With the potential for self-renewal and differentiation, the possibilities for stem cells are enormous. One specific type of stem cell, the hematopoietic progenitor cell (HPC), which is derived from umbilical cord blood (as well as adult bone marrow and mobilized peripheral blood), holds particular promise. To make the most of these HPCs, the Institute of Medicine was asked to consider the optimal structure for a national cord blood program and to address pertinent issues related to maximizing the potential of stem cell technology. Cord Blood: Establishing a National Hematopoietic Stem Cell Bank Program examines:
Expert advice from leaders in the fields of economics, public health, medicine, and biostatistics combine to make this very timely and topical book useful to a number of stakeholders.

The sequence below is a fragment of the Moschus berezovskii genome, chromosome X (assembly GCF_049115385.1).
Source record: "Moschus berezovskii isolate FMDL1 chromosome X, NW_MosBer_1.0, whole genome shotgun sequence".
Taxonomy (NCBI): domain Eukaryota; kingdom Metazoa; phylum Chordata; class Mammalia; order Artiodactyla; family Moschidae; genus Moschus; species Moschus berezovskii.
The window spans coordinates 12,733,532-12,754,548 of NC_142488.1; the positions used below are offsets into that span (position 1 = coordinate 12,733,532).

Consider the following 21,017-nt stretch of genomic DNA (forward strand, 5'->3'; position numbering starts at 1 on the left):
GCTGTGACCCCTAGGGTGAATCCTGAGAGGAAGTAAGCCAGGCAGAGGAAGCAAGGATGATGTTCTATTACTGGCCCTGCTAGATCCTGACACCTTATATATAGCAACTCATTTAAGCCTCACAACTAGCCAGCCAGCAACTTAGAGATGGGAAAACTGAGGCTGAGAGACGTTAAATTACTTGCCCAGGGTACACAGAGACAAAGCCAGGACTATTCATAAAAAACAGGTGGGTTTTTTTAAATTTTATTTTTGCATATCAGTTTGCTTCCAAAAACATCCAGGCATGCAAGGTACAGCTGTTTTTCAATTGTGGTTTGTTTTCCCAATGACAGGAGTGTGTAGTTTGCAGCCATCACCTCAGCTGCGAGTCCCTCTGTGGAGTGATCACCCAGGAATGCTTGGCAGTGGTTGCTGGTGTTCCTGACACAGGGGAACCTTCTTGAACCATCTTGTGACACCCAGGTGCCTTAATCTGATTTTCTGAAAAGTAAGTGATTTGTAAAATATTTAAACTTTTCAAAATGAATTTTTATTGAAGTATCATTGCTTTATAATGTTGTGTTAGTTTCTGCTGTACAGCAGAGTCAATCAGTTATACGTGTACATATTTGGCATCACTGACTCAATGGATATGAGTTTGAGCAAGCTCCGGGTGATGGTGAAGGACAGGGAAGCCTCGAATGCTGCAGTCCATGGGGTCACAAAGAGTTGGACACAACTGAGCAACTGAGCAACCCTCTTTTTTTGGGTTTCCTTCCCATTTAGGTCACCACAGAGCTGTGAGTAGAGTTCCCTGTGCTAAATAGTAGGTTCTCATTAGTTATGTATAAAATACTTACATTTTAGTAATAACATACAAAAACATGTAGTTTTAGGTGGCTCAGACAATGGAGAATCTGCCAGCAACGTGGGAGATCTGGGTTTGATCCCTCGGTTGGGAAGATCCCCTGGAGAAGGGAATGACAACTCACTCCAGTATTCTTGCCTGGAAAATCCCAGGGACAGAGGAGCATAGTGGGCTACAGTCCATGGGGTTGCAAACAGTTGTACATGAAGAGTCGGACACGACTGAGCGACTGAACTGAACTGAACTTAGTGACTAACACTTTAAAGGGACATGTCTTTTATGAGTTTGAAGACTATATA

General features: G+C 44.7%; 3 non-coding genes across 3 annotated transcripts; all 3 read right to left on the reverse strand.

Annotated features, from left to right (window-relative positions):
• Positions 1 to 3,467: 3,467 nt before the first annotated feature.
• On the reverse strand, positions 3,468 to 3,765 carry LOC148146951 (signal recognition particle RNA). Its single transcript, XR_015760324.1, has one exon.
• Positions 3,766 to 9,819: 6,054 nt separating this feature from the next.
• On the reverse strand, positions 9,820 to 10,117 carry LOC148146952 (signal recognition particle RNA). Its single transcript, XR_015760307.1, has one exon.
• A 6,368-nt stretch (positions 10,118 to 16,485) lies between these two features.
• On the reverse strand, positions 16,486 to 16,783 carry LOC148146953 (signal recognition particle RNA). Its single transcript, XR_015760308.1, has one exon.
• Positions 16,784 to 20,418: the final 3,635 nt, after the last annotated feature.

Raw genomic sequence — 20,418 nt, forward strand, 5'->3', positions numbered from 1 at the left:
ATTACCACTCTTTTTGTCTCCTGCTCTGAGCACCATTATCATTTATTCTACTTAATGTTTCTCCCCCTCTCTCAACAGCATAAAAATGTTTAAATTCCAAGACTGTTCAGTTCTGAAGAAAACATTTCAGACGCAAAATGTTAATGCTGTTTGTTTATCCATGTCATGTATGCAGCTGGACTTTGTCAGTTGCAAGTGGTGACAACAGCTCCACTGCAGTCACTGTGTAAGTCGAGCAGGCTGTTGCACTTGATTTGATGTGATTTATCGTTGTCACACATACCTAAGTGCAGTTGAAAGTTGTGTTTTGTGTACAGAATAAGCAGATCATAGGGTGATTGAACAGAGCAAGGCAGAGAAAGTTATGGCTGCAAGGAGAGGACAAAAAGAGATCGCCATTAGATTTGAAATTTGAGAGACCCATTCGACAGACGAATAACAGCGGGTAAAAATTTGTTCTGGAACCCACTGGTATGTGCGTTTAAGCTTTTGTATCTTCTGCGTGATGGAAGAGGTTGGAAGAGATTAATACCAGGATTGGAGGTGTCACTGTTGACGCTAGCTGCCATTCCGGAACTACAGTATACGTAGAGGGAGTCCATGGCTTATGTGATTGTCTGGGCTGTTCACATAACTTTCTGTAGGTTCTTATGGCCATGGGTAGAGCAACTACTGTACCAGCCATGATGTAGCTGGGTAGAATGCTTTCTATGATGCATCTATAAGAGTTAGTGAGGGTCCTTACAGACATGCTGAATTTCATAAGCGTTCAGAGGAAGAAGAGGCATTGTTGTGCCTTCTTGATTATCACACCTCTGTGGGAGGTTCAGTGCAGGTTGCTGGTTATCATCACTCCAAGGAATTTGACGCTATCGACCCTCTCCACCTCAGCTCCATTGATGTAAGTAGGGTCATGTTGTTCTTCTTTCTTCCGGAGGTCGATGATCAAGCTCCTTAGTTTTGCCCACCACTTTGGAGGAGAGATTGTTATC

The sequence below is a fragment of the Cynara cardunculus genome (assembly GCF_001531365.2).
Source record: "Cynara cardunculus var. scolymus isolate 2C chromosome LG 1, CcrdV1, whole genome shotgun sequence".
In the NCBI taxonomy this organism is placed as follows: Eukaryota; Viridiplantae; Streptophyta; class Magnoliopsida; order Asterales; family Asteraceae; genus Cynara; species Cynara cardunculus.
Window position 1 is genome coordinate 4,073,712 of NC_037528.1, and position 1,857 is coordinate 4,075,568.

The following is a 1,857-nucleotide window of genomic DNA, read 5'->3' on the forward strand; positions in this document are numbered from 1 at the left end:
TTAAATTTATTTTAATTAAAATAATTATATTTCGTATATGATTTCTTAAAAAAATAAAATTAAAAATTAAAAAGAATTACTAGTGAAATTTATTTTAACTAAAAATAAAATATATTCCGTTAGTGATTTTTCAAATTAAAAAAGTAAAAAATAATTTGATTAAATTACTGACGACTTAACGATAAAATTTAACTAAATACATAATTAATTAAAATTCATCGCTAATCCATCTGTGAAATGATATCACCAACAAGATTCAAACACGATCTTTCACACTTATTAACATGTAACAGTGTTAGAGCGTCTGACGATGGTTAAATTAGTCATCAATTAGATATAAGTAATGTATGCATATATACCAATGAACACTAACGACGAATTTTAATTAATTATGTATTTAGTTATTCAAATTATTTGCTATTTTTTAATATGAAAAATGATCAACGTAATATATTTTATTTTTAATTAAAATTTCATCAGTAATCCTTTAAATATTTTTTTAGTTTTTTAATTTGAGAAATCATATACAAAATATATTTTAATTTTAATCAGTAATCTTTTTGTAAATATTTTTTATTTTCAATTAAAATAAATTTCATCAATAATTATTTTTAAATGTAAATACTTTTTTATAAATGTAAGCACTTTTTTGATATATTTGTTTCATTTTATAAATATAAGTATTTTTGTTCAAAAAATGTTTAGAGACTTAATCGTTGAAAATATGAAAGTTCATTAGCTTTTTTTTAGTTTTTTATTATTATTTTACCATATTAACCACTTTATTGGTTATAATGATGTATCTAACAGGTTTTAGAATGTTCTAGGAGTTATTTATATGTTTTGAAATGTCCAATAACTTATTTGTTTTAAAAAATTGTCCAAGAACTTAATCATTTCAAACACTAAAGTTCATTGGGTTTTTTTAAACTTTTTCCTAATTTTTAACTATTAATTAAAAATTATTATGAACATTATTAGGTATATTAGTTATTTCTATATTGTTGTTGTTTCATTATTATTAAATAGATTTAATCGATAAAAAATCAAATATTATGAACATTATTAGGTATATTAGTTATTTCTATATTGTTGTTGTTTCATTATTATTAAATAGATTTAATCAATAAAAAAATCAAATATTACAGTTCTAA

Institute of Medicine. 2005. Cord Blood: Establishing a National Hematopoietic Stem Cell Bank Program. Washington, DC: The National Academies Press. https://doi.org/10.17226/11269.
|2 Hematopoietic Stem Cell Transplantation||33-55|
|4 Umbilical Cord Blood Banks and Banking||75-105|
|5 Ethical and Legal Issues||106-119|
|6 Inventory of a National Cord Blood Stem Cell Bank Program||120-128|
|7 Recommended Structure of a National Program||129-140|
|Appendix A: Methods Section: Data Collection and Analysis||141-148|
|Appendix B: Survey||149-159|
|Appendix C: Survey Results||160-207|
|Appendix D: Potential Nonhematopoietic Uses for Stem Cells in Cord Blood||208-220|
|Appendix E: A Cost-Benefit Analysis of Increasing Cord Blood Inventory Levels||221-241|
|Appendix F: HLA Overview||242-272|
|Appendix G: Analysis of the NYBC, NMDP, and NHLBI Cord Blood Data||273-282|
|Appendix H: Biographical Sketches of Committee Members and Staff||283-292|
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